Appendix

A Brief Tutorial on Using PSPICE

This is a brief summary of the SPICE simulation program with integrated-circuit emphasis, or its personal computer version PSPICE, electric circuit analysis program. The original SPICE computer program was developed to analyze complex electric circuits, particularly integrated circuits. It was developed at the University of California at Berkeley in the late 1960s. Since it was developed under U.S. government funding, it is not proprietary and can be freely copied, used, and distributed. This was written for use on large mainframe computers of the time. In the early 1980s the MicroSim Corporation developed a personal computer version of SPICE called PSPICE. A number of important modifications were made, particularly in the plotting of data via the. PROBE function. Since then a number of commercial firms have modified and developed their own PC versions. But essentially the core engine is that of the original SPICE code. The MicroSim version of PSPICE, version 8, was acquired by Cadence Design Systems. Theirs is version 10.0, called OrCAD Capture. A Windows-based version is available free from www.cadence.com. The OrCAD Capture program was originally called Schematic in the MicroSim version and contains a number of enhancements. A number of books [1–5] detail the use of SPICE and PSPICE. Both the MicroSim version 8 and the OrCAD version 10 are contained in a CD at the end of other textbooks [6].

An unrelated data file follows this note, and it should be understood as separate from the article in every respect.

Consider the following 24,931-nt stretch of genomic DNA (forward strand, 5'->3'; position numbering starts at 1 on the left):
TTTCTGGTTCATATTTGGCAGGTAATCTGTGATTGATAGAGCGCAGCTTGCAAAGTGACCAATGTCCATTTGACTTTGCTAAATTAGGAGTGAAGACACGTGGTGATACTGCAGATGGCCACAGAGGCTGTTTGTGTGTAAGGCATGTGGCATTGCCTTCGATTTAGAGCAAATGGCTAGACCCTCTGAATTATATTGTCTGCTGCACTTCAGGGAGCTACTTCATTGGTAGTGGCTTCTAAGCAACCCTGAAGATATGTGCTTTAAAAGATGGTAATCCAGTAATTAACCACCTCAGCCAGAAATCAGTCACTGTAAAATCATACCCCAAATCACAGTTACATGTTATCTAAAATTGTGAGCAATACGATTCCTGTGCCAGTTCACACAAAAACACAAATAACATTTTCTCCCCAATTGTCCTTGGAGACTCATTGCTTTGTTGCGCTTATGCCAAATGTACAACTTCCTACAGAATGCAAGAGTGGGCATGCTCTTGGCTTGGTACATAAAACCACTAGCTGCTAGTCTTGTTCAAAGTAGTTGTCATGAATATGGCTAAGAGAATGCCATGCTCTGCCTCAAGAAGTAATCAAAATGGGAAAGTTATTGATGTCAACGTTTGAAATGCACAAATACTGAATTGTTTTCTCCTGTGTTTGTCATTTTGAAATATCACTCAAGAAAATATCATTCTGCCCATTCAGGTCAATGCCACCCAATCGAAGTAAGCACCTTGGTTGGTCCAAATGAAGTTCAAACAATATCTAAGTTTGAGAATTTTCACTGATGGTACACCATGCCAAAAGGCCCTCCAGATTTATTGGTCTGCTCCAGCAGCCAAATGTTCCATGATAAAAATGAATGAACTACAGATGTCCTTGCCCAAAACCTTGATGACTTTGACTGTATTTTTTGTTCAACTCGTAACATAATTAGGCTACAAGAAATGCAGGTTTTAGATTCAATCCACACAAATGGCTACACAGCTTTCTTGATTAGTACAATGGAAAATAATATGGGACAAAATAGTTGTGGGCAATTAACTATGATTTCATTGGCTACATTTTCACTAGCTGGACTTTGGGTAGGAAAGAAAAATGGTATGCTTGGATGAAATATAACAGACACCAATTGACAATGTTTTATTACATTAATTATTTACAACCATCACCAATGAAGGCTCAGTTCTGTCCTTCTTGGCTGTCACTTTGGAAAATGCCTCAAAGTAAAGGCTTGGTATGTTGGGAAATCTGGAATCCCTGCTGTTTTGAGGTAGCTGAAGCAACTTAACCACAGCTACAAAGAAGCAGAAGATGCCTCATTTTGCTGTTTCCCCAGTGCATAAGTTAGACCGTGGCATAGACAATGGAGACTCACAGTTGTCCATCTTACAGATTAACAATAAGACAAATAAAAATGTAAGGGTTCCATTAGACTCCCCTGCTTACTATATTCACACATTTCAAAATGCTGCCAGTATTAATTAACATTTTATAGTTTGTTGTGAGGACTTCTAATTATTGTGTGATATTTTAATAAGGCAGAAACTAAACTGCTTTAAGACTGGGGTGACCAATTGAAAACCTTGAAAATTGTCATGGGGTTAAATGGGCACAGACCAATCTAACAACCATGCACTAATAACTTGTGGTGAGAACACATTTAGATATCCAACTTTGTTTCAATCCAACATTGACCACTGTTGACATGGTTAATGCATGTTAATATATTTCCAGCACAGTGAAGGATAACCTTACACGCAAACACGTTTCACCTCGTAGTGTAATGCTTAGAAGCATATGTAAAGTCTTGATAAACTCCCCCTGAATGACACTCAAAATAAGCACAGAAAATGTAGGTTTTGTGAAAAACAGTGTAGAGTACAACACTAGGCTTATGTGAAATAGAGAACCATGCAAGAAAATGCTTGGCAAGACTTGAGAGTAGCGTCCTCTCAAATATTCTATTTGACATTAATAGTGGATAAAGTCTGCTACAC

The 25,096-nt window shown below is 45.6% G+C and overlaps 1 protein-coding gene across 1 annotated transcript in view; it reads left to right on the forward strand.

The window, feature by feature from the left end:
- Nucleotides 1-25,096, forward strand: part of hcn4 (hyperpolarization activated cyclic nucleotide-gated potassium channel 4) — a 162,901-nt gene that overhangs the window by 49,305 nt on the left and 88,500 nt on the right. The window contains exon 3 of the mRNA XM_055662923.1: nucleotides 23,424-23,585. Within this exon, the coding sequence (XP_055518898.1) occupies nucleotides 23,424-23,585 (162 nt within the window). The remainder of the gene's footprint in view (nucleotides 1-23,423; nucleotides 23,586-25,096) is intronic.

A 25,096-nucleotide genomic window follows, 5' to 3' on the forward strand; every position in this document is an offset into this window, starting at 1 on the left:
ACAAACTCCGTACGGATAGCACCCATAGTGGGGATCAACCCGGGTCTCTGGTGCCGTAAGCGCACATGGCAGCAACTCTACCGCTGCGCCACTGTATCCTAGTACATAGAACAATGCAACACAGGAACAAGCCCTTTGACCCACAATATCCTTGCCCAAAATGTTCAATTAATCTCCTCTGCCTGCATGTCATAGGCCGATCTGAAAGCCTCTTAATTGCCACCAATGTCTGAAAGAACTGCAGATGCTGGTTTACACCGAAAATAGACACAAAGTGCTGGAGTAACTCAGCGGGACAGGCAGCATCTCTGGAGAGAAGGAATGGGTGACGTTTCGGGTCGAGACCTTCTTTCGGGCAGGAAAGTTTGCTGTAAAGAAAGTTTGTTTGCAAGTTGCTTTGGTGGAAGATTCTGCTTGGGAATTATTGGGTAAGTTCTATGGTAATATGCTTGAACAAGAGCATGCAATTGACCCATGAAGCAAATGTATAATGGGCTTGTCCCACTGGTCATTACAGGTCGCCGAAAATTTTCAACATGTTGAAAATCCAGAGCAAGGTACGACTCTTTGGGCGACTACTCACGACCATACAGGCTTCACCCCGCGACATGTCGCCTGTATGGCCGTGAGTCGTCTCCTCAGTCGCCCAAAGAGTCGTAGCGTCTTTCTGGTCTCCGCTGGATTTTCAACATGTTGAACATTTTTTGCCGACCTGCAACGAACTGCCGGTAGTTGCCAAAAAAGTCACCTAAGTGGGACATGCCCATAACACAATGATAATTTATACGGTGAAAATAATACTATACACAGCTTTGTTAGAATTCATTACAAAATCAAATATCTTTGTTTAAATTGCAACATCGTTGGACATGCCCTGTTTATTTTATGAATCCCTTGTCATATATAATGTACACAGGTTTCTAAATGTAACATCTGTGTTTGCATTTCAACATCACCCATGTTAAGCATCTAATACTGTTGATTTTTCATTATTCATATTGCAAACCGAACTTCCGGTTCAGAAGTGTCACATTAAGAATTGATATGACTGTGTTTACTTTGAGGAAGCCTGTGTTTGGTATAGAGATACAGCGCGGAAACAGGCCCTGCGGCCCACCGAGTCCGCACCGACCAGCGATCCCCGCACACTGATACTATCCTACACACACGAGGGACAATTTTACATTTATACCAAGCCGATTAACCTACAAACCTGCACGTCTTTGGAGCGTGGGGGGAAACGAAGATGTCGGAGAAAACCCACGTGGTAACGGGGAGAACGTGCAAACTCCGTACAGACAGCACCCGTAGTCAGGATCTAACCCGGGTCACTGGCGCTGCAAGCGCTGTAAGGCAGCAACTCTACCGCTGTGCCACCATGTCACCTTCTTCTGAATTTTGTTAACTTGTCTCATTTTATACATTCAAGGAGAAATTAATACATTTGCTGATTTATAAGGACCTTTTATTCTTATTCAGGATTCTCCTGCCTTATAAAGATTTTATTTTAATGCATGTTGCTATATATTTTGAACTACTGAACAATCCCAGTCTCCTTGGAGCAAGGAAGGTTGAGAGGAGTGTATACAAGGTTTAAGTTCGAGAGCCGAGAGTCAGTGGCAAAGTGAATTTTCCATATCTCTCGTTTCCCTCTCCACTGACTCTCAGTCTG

There are two methods of entering and executing ...

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